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09.10.2013 Africa

Ship tragedy result of Eritrea's abuses

Eritrean civilians living in camps close to the town of Senafe, near the border with Ethiopia on March 1, 2002.  By Anthony Morland (AFP/File)
LISTEN OCT 9, 2013
Eritrean civilians living in camps close to the town of Senafe, near the border with Ethiopia on March 1, 2002. By Anthony Morland (AFP/File)

Geneva (AFP) - Human rights abuses in Eritrea must receive greater attention after the boat tragedy off Italy that claimed the lives of over 300 people fleeing the Horn of Africa, an exiled campaigner said Wednesday.

"The abuse in Eritrea is high level. You can see how many refugees per day are fleeing the country. What happened in Italy, in Lampedusa, it's a result of the human rights abuses," human rights campaigner Tsedal Yohannes said from Geneva.

"I appeal to the international community to find a way of putting pressure in order to improve human rights in Eritrea," she said, calling for tough financial sanctions against the county's elite.

"I believe Lampedusa will be a turning point," she added.

Most of the victims of last week's shipwreck off the Italian island of Lampedusa were Eritreans or from conflict-torn Somalia.

Rescuers pulled 155 survivors from the waters of an estimated 500 on the ship. The scale of the disaster has sparked soul-searching in Europe about asylum and immigration policies.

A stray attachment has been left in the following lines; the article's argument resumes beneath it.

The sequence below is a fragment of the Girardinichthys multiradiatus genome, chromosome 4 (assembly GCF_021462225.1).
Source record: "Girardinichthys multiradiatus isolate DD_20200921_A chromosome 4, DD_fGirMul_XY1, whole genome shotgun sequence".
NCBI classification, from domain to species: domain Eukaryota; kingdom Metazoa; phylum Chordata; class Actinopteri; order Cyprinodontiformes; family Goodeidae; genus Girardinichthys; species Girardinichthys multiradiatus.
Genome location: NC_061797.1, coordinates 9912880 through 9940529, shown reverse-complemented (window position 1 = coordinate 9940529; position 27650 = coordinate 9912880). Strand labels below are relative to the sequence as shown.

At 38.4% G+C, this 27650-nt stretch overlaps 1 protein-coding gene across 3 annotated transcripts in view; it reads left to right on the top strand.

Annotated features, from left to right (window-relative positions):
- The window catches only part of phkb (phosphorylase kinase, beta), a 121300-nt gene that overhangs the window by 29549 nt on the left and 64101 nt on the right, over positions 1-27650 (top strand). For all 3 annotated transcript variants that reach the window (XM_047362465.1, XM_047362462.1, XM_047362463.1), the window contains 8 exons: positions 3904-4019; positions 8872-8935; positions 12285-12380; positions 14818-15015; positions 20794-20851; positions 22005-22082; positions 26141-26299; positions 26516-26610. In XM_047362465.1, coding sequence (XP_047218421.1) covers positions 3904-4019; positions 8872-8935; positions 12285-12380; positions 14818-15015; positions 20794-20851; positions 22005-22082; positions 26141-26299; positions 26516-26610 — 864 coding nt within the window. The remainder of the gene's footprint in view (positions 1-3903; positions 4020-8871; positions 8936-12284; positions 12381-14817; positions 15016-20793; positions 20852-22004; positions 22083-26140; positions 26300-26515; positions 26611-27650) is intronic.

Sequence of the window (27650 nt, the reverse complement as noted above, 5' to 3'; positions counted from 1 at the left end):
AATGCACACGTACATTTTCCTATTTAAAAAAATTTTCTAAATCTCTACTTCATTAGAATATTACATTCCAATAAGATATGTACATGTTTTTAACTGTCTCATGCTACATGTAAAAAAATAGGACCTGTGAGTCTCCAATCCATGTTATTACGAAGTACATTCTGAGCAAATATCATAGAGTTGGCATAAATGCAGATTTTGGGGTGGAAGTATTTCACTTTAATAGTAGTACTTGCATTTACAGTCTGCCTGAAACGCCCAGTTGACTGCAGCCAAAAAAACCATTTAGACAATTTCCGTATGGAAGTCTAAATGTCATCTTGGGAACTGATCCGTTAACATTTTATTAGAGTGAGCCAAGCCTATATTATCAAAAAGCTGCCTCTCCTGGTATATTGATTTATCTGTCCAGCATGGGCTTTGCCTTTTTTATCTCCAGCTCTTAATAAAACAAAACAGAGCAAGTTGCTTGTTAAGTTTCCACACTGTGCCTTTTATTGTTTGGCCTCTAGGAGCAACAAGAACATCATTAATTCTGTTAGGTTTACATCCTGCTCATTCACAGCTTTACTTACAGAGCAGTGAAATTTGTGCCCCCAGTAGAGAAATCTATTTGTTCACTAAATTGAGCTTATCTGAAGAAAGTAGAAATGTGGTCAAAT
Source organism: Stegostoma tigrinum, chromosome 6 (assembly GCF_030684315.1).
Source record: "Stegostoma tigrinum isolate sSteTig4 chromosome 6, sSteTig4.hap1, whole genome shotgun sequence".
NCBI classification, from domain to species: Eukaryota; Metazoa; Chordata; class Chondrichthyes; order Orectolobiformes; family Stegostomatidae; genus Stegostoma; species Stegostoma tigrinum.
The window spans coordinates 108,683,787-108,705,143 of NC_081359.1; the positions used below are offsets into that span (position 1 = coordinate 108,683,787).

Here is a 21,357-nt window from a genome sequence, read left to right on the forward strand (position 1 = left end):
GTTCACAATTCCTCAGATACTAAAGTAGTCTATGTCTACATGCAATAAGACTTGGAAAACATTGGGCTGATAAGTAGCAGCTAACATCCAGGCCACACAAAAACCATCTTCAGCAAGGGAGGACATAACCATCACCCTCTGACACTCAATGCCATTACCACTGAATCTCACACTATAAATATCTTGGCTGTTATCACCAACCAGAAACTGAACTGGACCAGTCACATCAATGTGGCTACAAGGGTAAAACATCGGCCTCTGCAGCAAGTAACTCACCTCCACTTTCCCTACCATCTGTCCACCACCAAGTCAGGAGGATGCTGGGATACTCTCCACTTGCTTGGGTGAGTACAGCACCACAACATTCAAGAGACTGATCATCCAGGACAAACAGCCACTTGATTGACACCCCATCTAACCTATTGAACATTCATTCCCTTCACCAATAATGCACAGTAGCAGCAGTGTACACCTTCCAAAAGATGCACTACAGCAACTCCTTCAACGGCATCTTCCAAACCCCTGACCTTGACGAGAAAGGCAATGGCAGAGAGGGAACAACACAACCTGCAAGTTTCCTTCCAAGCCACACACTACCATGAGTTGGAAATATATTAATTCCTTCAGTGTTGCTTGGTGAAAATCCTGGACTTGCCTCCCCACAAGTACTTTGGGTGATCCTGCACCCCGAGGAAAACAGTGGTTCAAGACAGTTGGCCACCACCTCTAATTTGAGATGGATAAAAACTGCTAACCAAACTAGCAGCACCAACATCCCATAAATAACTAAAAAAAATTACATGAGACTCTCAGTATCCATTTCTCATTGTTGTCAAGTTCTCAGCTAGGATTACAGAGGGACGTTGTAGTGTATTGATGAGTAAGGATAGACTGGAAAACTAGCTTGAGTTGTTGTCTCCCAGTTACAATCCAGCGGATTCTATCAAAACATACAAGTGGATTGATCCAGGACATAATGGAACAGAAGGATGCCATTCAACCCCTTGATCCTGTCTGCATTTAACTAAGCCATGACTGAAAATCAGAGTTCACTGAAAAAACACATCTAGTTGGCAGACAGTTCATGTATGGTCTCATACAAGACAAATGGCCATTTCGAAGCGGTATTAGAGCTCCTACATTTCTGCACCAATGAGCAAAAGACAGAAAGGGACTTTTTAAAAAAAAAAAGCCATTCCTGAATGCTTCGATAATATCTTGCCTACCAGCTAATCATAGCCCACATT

Some 20,000 people are thought to have perished over the past 20 years on the perilous Mediterranean crossing, often in overcrowded fishing boats or rubber dinghies.

Yohannes contrasted Europe's reaction to the tragedy with that of Eritrea.

"The shocking thing is that up to now the (Eritrean) government haven't recognised the victims as Eritreans. In their media, they say 'illegal African immigrants'," she said.

"They haven't even declared a national mourning day. The Italian government have declared that, but in Eritrea it's as if nothing happened, business as usual."

The UN estimates that several thousand Eritreans a month flee their homeland of five million people, ruled since 1991 by President Isaias Afewerki.

Yohannes is the sister-in-law of Petros Solomon, who along with 10 other Eritrean lawmakers was arrested without charge in 2001 after calling for democratic reform.

In tears, she explained that none of the detainees' families know if they are in jail or dead. Solomon's wife, her sister, has also been missing since she was arrested in 2003.

Yohannes, who fled Eritrea in 2002, now lives in London and is part of the Citizens for Democratic Rights in Eritrea based there.

Ann Clwyd, a British MP who monitors the global treatment of lawmakers for the Geneva-based Inter-Parliamentary Union, said Eritrea had ignored repeated requests to clarify the detainees' fate.

"There's this complete wall of silence," she said.

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